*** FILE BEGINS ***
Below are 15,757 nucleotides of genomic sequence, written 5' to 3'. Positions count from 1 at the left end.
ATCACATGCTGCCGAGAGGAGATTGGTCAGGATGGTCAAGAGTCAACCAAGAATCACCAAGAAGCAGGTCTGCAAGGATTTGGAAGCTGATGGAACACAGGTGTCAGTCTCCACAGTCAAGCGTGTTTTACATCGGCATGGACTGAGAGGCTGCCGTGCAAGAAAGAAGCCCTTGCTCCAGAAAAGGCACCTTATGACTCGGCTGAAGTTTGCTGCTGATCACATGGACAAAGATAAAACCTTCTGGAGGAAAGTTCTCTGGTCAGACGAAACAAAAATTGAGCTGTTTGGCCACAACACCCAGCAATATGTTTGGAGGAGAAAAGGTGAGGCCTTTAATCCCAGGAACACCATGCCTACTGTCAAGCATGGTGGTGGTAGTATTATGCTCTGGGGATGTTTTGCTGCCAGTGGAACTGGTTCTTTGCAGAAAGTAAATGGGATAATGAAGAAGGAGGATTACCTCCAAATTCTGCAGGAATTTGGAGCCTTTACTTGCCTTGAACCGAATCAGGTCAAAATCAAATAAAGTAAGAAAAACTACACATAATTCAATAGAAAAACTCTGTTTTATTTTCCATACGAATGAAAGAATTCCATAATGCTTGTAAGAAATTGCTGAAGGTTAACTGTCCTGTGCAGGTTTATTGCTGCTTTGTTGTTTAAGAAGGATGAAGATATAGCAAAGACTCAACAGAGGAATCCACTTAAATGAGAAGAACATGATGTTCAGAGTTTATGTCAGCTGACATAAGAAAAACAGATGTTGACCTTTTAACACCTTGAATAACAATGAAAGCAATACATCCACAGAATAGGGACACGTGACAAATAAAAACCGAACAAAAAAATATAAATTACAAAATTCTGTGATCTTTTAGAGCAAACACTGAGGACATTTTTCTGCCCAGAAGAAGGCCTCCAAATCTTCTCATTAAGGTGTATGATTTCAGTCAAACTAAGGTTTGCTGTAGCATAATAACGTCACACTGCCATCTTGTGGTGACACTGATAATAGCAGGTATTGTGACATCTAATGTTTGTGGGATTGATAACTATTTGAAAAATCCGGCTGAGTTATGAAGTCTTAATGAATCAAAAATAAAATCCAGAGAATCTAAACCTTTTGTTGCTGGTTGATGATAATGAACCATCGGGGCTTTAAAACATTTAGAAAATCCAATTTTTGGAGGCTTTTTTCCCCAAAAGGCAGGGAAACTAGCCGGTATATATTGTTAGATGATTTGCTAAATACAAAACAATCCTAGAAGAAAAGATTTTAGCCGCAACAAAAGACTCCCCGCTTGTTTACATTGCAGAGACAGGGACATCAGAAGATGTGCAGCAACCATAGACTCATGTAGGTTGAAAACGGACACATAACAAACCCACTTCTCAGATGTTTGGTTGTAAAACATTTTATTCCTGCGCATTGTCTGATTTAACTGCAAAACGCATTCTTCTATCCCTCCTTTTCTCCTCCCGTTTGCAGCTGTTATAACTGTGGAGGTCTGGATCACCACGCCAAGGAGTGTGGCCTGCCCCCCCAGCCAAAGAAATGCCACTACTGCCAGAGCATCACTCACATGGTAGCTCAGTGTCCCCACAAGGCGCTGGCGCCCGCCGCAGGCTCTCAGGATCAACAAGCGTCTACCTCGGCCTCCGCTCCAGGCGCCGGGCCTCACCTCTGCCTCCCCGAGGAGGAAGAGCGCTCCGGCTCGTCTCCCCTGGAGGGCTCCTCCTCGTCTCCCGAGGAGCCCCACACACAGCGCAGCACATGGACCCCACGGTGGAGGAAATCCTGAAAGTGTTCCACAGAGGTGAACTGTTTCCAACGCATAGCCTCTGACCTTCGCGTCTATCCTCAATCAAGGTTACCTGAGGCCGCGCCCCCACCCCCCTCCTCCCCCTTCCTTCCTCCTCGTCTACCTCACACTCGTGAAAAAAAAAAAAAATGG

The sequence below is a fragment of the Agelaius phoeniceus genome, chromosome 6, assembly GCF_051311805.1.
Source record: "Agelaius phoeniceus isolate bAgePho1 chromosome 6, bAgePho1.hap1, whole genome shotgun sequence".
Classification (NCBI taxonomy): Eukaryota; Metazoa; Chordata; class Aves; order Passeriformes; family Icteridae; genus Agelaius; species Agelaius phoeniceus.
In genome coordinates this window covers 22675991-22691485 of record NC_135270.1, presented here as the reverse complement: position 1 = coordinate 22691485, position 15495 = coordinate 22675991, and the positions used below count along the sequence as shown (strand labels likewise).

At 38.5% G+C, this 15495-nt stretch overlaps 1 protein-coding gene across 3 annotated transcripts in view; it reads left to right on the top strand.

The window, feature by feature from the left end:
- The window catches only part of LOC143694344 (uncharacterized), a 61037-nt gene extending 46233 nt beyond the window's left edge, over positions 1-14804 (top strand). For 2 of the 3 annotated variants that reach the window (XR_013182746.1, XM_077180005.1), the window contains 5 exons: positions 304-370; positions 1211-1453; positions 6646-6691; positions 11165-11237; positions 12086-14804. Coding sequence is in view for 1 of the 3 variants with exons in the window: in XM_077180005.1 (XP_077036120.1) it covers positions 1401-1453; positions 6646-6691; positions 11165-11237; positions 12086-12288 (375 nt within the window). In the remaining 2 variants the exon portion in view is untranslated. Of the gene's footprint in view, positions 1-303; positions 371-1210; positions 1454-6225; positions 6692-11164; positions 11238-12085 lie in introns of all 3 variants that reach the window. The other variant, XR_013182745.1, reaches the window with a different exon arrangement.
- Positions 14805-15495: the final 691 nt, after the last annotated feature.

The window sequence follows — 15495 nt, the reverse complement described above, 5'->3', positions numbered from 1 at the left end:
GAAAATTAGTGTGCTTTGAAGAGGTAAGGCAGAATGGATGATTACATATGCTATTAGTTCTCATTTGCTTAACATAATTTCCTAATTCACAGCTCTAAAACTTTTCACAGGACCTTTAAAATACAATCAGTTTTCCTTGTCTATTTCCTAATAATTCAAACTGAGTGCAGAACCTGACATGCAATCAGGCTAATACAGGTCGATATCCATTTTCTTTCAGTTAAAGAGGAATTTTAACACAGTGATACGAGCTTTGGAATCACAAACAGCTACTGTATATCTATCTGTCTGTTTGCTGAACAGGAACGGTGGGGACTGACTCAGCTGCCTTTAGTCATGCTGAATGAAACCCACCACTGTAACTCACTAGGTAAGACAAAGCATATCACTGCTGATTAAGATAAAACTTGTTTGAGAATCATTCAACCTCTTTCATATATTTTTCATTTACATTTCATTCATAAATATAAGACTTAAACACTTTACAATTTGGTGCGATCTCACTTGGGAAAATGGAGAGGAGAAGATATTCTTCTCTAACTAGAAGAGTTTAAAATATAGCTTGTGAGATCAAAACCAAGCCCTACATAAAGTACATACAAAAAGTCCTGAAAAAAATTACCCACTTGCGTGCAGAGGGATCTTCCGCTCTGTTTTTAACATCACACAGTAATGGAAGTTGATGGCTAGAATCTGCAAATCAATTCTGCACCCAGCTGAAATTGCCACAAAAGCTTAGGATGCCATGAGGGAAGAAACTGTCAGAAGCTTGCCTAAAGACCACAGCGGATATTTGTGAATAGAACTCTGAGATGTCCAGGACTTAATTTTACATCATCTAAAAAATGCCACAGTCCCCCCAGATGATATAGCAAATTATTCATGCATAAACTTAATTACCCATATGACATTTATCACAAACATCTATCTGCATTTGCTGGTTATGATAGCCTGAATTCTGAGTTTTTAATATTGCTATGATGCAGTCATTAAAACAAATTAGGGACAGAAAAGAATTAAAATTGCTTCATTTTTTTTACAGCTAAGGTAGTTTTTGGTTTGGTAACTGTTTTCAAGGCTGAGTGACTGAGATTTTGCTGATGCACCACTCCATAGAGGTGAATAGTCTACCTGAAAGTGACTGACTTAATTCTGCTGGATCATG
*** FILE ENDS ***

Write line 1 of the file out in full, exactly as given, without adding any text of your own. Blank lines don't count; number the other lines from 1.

Below are 15,757 nucleotides of genomic sequence, written 5' to 3'. Positions count from 1 at the left end.